onelastthingSo, Jonathan Tropper has a “new” book out. New is in quotes for two reasons. First, it came out in hardcover over a year ago (seriously though, who has time for hardcover any more?) Second, and more importantly to this particular post, is it really that new?

If you’ve read one Jonathan Tropper novel, you’ve probably read them all. Before even getting my hands on One Last Thing Before I Go, I had a general idea that the plot featured a down-on-his-luck, 30-40 year old man trying to reconcile his life, family and world while he grapples with officially becoming an adult.

Once it arrived and I started reading, I found I wasn’t too far off.

But, the point I want to make is… so what?

I like his books. I’ll continue to like his books and I don’t really care that a lot of them are very similar. I doubt seriously he’s going to go down as this generation’s Ernest Hemingway, but that’s not really the issue. The fact of the matter is that Tropper writes alarmingly relatable characters and situations. He places them in contexts and plots that, while familiar, lead almost exclusively to endings that aren’t fully resolved. And, perhaps most importantly of all, his books are incredibly fun and easy to read. Isn’t that the point?

Now, if you’re one of those types that enjoys reading books like Ulysses while simultaneously reading a companion text just to understand what the (curse word) is going on… more power to you. I am related to one of those people and if that’s what floats your boat, go for it.

It’s not like these books are coming out every few months, flooding the literary world with the same stuff. At the pace he’s been at since 2000, we’re looking at, roughly, one every two years. The first encounter I had with him was with his 2009 smash hit, This is Where I Leave You. I loved it so much that I immediately went and purchased the rest of the collection (in order of enjoyment: The Book of Joe, How to Talk to a Widower, Plan B and in a distant fourth place, Everything Changes). It dawned on me shortly into book two that there was a pattern here. By the time I finished his fourth, I knew the deal.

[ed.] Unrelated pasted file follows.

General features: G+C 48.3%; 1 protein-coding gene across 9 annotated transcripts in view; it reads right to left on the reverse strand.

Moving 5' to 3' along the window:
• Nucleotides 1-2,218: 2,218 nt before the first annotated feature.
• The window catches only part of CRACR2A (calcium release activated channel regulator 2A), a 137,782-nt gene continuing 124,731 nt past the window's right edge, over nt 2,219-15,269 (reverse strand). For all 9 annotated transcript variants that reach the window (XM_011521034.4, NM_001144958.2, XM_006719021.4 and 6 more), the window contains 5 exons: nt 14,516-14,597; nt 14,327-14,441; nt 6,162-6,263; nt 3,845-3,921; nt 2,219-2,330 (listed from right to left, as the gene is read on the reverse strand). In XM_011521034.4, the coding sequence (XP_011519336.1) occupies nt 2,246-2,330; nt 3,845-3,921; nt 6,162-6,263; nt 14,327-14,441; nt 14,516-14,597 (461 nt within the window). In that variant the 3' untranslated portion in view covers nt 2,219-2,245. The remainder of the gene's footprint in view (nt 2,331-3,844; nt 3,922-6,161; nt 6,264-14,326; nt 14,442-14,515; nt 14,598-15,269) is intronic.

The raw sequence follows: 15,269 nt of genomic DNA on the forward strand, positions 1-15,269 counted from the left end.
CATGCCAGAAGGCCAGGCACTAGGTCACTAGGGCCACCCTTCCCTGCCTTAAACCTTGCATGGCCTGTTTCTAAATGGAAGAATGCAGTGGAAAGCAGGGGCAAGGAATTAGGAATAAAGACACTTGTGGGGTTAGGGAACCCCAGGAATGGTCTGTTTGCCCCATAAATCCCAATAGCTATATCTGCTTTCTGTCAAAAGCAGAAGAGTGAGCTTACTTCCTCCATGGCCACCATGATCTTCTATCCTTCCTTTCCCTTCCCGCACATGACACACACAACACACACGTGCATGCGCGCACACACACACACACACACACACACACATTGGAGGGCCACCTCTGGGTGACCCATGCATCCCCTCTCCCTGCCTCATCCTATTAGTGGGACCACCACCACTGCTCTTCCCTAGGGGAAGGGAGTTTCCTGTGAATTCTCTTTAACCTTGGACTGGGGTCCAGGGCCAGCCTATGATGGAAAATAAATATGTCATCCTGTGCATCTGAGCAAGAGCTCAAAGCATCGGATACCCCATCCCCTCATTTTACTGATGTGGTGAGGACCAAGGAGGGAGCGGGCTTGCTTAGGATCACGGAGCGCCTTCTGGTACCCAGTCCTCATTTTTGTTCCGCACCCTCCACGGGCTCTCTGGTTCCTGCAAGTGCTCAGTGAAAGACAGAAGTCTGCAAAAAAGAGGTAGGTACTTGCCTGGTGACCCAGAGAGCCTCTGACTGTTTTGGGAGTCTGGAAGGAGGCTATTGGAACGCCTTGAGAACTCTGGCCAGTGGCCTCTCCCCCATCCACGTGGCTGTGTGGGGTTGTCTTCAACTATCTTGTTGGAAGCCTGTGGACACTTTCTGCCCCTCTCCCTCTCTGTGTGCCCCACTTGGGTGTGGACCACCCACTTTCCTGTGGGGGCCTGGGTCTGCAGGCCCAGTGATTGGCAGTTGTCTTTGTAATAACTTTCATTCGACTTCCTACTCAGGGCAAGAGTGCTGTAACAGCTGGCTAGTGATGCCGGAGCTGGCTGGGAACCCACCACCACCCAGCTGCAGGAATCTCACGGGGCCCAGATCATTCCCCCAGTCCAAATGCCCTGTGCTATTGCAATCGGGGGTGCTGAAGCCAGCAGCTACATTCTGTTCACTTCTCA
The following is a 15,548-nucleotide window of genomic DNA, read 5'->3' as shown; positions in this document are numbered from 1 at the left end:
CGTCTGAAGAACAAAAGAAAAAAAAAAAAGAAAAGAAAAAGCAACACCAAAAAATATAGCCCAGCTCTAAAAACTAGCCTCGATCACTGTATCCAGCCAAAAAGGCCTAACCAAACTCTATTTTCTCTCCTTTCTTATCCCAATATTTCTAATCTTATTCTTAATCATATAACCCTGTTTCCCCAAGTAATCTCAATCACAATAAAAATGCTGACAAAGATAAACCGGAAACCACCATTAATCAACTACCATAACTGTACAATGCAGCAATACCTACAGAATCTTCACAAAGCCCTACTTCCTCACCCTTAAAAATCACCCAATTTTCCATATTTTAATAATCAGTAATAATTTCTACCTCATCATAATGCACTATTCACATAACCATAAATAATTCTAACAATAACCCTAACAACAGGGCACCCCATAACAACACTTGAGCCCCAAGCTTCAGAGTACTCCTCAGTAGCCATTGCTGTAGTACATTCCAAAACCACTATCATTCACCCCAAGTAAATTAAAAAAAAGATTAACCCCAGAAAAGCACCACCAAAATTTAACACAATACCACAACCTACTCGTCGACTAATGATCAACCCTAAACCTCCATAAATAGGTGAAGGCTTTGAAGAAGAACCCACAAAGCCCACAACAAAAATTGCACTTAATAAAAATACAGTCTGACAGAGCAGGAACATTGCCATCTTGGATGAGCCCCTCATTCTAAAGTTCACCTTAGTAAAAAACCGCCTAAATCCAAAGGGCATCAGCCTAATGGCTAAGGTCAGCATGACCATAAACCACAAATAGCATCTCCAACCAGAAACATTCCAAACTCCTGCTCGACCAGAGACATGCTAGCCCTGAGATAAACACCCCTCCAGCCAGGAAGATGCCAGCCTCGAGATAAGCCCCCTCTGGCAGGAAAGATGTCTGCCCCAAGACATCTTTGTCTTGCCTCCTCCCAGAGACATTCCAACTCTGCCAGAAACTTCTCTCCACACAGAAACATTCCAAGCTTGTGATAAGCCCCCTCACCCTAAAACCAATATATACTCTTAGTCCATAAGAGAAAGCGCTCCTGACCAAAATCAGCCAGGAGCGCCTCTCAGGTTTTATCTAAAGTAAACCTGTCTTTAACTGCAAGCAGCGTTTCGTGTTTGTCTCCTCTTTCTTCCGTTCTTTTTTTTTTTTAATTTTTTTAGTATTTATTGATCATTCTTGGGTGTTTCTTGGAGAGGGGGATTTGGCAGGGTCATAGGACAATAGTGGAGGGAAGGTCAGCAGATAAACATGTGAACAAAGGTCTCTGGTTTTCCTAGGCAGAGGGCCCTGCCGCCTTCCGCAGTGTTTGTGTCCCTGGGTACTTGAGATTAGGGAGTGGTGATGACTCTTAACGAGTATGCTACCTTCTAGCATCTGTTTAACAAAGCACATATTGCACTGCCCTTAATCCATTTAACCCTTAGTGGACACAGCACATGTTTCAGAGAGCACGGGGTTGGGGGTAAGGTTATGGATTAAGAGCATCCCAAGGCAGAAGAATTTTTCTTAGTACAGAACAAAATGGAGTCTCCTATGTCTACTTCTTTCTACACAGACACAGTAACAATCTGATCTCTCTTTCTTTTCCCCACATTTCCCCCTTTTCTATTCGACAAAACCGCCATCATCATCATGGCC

Let’s be clear: on my end, this is not meant to be a slight, at all, to Tropper. In fact, only the opposite. Maybe his stories are a bit too similar and characters a bit too familiar, but this is a quality writer. This is a man whose stories, regardless of content, flow smoothly and tend to effortlessly weave dark humor and dramatic events. It’s a combination not-so-easily achieved (Trust me, I know from personal experience).

So, with all that said, there’s something to the value of reaching a high level of quality and meeting it every time. Here’s an example: Mos Def is a rapper that I used to love. His first album, Black on Both Sides, was incredible. Ask any legit fan of the genre, it’s a classic. However, as time went on, Mos felt the need to explore new creative sounds and the resulting music has never (NEVER) been as good. Then he dove into acting for a bit. And you know what? I’m not knocking him for trying any of those things. He’s not a bad actor at all and frankly, who am I to tell an artist not to explore a creative urge? But, I’m not going out and buying any of his records any longer.

Tropper might be dipping into the same story and character well a few too many times, but if they’re enjoyable, I don’t mind. Maybe there will come a day when I will get sick of them, but I doubt it.

So, I could spend time talking about the characters and relationships and quips in One Last Thing Before I Go, but what good would that do? If you haven’t read Tropper yet, give this one a whirl. And if you already have and liked the feeling, it’s like returning to your comfortable bed in the house you grew up in. It’s familiar and that’s a good thing.